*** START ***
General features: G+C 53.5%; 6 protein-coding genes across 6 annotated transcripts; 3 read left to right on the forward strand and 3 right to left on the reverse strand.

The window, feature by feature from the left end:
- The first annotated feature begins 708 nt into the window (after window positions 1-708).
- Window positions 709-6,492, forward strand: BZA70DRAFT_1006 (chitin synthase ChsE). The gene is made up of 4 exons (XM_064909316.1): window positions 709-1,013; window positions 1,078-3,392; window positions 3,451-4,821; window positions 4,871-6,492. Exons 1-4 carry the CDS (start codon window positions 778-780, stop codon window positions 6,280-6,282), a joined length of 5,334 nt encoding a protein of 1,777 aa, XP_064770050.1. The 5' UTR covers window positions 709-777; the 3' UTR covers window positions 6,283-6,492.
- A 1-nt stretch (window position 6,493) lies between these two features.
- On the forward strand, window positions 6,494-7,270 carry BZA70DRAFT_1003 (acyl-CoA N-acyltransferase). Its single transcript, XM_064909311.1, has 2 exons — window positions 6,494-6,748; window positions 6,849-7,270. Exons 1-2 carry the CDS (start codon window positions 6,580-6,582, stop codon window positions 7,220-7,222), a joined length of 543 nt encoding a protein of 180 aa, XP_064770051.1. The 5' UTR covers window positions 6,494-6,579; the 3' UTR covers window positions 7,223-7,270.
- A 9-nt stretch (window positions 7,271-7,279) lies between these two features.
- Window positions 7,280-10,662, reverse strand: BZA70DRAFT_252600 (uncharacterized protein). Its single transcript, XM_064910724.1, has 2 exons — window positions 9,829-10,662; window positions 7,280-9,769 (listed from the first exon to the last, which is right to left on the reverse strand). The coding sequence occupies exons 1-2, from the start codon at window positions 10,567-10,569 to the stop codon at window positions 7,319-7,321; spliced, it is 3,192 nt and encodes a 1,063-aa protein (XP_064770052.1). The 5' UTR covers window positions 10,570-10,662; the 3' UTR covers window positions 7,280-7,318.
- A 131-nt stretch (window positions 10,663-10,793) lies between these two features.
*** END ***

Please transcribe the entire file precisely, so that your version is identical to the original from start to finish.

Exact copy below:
General features: G+C 53.5%; 6 protein-coding genes across 6 annotated transcripts; 3 read left to right on the forward strand and 3 right to left on the reverse strand.

The window, feature by feature from the left end:
- The first annotated feature begins 708 nt into the window (after window positions 1-708).
- Window positions 709-6,492, forward strand: BZA70DRAFT_1006 (chitin synthase ChsE). The gene is made up of 4 exons (XM_064909316.1): window positions 709-1,013; window positions 1,078-3,392; window positions 3,451-4,821; window positions 4,871-6,492. Exons 1-4 carry the CDS (start codon window positions 778-780, stop codon window positions 6,280-6,282), a joined length of 5,334 nt encoding a protein of 1,777 aa, XP_064770050.1. The 5' UTR covers window positions 709-777; the 3' UTR covers window positions 6,283-6,492.
- A 1-nt stretch (window position 6,493) lies between these two features.
- On the forward strand, window positions 6,494-7,270 carry BZA70DRAFT_1003 (acyl-CoA N-acyltransferase). Its single transcript, XM_064909311.1, has 2 exons — window positions 6,494-6,748; window positions 6,849-7,270. Exons 1-2 carry the CDS (start codon window positions 6,580-6,582, stop codon window positions 7,220-7,222), a joined length of 543 nt encoding a protein of 180 aa, XP_064770051.1. The 5' UTR covers window positions 6,494-6,579; the 3' UTR covers window positions 7,223-7,270.
- A 9-nt stretch (window positions 7,271-7,279) lies between these two features.
- Window positions 7,280-10,662, reverse strand: BZA70DRAFT_252600 (uncharacterized protein). Its single transcript, XM_064910724.1, has 2 exons — window positions 9,829-10,662; window positions 7,280-9,769 (listed from the first exon to the last, which is right to left on the reverse strand). The coding sequence occupies exons 1-2, from the start codon at window positions 10,567-10,569 to the stop codon at window positions 7,319-7,321; spliced, it is 3,192 nt and encodes a 1,063-aa protein (XP_064770052.1). The 5' UTR covers window positions 10,570-10,662; the 3' UTR covers window positions 7,280-7,318.
- A 131-nt stretch (window positions 10,663-10,793) lies between these two features.